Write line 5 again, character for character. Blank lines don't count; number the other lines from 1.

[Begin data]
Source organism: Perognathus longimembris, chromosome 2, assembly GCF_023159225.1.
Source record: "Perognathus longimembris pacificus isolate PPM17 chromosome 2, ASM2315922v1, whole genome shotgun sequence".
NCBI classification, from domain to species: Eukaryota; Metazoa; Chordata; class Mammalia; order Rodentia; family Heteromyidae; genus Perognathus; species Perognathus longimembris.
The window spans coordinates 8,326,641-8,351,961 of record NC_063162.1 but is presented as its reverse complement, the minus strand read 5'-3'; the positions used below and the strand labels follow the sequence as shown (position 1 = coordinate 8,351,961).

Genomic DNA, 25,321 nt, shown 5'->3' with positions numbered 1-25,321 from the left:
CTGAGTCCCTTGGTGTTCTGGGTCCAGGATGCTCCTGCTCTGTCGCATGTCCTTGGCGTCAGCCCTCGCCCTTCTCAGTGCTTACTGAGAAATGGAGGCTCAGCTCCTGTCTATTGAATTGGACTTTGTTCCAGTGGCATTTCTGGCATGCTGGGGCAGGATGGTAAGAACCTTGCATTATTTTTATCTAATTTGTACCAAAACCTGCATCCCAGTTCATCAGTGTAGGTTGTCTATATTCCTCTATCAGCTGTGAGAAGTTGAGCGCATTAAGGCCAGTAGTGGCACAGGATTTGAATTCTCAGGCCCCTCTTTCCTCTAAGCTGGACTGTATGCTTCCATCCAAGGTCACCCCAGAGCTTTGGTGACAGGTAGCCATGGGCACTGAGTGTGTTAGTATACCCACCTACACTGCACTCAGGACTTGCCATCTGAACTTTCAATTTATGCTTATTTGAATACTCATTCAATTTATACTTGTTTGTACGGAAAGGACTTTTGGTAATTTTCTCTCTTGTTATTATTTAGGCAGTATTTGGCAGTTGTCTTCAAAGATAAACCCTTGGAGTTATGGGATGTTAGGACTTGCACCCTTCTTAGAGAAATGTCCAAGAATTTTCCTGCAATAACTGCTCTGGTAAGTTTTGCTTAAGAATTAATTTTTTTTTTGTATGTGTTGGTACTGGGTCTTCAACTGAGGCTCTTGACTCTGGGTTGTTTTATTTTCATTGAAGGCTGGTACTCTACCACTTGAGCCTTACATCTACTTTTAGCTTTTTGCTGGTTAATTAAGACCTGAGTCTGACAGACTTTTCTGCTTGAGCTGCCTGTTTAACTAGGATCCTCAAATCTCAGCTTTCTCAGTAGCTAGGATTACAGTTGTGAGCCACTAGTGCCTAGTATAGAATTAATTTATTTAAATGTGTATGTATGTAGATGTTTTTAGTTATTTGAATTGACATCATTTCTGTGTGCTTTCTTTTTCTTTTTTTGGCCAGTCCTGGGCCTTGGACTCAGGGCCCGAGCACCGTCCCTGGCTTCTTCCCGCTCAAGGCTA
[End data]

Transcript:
Genomic DNA, 25,321 nt, shown 5'->3' with positions numbered 1-25,321 from the left: